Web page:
Mont Blanc // Bonatti-Oggioni, Pilier Rouge du Brouillard

We had just climbed the Brown-Patey over two days and needed some rest in the valley. Unfortunately (for our legs) forecast promised three sunny days before stormy period. You just have to use these windows if you want get something done.

Tim’s friends had climbed the Bonatti-Oggioni few days earlier and they reported icy chimneys high on the route. We figured out that couple of days with freezing level around 4500m would melt the ice away.

Bonatti-Oggioni and the never-ending Brouillard ridge.

So, on the 19th of July we drove to Val Veny and started hiking upwards at 5am. It was actually really pleasant six hour walk to the Eccles bivouac. We heard that huts were full the previous night and people had to sleep outside. Fingers crossed! The lower hut was already full, but we got places from the upper one. Bob and Lee from Wales shared the place and the idea of climbing the Pilier Rouge with us.

Tim just about to reach the Brouillard glacier.

Tim just about to reach the Brouillard glacier.

Mont Blanc's S side is wild!

Mont Blanc’s S side is wild!

Good food at the bivouac.

Good food at the bivouac.

Mont Blanc’s S face truly is a remote arena of high altitude rock and ice climbs. Good looking lines everywhere! In my opinion, after GJ’s N face, this is the thing in the massif.

Pilier Rouge du Brouillard itself stands out as a biggest tower above the Brouillard glacier. Who wouldn’t want to climb that? Bonatti-Oggioni follows a line of weakness venturing up the pillar on it’s left-hand side. Once you top out the pillar there’s still several hours of loose ridge climbing to be done before the summit of Mont Blanc. A perfect mountaineering route.

On Wednesday morning team Wales left at 4am and we started an hour later. Glacier to the foot of the route was nice and easy walk due to amount of snow this summer. We catched the boys at the first bolted stand and climbed rest of the day just behind them. No route finding pressure for us then!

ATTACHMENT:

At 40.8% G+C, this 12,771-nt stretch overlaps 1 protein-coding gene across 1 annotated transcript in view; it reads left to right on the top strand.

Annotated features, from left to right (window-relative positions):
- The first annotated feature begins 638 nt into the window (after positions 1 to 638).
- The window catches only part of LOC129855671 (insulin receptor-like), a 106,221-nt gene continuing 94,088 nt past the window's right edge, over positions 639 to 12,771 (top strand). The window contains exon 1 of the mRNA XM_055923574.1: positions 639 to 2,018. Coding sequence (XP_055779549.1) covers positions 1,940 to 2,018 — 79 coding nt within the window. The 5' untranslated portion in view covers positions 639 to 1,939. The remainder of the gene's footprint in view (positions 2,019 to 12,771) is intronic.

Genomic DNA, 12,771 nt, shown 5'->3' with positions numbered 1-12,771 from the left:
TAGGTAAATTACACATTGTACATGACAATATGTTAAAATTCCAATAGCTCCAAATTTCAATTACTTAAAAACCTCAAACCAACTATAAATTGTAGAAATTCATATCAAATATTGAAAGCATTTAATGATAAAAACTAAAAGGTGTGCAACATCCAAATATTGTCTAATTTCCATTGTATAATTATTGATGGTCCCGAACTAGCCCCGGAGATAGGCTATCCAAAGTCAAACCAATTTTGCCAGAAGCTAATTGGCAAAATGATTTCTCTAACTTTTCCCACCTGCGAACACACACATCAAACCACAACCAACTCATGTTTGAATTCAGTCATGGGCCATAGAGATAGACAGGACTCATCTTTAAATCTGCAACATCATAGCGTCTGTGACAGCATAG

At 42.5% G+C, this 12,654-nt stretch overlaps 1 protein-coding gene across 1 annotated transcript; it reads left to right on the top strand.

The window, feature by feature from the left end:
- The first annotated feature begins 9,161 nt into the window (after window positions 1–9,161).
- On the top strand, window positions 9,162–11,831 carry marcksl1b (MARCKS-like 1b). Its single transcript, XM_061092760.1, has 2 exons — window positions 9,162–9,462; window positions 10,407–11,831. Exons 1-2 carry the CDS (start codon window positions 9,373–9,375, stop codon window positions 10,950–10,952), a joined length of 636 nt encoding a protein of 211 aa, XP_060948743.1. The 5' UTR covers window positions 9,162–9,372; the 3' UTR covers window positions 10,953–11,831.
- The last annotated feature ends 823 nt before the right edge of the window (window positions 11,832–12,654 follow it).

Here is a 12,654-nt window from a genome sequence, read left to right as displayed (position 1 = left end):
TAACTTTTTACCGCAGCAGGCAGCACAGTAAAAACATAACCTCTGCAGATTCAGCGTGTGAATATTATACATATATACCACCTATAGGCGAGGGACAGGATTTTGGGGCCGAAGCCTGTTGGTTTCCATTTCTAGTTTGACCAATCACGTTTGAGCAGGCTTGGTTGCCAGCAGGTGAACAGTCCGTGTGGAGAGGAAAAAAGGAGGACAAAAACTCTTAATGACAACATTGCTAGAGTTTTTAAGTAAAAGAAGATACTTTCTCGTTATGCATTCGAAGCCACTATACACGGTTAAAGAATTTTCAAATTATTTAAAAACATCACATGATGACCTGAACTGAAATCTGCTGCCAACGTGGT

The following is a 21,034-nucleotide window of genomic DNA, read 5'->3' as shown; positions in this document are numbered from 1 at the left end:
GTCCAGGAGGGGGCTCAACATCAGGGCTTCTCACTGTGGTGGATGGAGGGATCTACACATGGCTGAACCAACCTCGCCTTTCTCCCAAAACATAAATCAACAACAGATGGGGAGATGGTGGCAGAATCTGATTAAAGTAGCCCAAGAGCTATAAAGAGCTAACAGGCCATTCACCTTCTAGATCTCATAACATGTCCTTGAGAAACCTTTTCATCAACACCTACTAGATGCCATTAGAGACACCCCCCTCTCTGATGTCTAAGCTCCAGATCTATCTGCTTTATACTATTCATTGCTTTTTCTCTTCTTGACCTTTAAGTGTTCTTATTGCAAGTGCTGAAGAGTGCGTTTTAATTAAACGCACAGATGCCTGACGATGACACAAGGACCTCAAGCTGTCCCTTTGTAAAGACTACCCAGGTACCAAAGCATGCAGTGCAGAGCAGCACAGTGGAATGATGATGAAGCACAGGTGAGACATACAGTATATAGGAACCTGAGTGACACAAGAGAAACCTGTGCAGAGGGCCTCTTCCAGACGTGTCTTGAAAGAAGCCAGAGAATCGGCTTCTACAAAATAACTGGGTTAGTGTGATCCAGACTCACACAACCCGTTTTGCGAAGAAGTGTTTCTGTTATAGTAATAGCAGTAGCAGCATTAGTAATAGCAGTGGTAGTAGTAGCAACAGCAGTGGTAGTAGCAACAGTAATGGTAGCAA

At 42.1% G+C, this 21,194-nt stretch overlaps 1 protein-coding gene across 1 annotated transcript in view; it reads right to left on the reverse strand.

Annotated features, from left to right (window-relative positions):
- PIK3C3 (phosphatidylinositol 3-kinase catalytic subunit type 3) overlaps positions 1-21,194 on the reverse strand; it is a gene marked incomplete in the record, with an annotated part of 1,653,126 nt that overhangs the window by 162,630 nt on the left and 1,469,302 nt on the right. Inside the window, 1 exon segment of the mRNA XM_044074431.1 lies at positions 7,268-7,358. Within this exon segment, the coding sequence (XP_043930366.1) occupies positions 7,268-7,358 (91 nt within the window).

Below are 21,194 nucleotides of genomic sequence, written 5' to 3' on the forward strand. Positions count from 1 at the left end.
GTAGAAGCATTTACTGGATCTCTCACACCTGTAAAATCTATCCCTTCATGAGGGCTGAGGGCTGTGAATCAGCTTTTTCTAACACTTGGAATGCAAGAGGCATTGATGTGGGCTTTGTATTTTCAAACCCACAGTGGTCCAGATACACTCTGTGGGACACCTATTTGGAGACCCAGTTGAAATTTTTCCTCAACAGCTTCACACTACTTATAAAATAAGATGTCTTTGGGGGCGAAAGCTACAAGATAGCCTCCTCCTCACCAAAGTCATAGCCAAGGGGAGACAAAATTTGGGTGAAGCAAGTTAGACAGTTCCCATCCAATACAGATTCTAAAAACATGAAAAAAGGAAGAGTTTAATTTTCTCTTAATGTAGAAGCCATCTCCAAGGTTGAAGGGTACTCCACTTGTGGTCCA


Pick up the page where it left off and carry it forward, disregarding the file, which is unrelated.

The first proper pitch is a nice 6a crack, which wakes you up. I somehow managed to fill my pack with heavy stuff and leading the wake-up pitch felt a bit odd as a first thing in the morning. We changed leads constantly due to easy route finding and climbing being well in our limits.

Tim seconding the wake-up pitch.

Tim seconding the wake-up pitch.

Excellent crack pitches followed each other and in 5 hours we topped the Pilier Rouge. We did find some ice in the upper chimneys, but all in all it was good training for the Patagonia.

Beautiful golden granite!

Beautiful golden granite!

Icy cracks. Bob from the team Wales leading.

Icy cracks. Bob from the team Wales leading.

Tim traversing from the top of the pillar.

Tim traversing from the top of the pillar.

From the reports of previous parties we knew what to expect after the pillar. It was back to crampon mood again. Some very loose ground led to the summit of Pointe Luigi Amadeo (4460m) where we stopped for a brew at 2pm.

Loose, really loose rocks!

Loose, really loose rocks!

Brew stop at Pointe Luigi Amadeo.

Brew stop at Pointe Luigi Amadeo.

Brouillard ridge is loose, exposed and not very nice if you ask me. Views are great though, but it just keeps coming. Luckily the whole ridge was in good condition.

Brouillard ridge.

Brouillard ridge.

Quick pictures on the summit of Mont Blanc at 6pm and four hour downhill to the Nid d’Aigle refuge. Crossing the death couloir was again, the scariest thing of the day.

On the summit of Mont Blanc!

On the summit of Mont Blanc!

Climbing the Bonatti-Oggioni proved to be a really fun way to summit Mont Blanc. Can’t wait to return to the south side!

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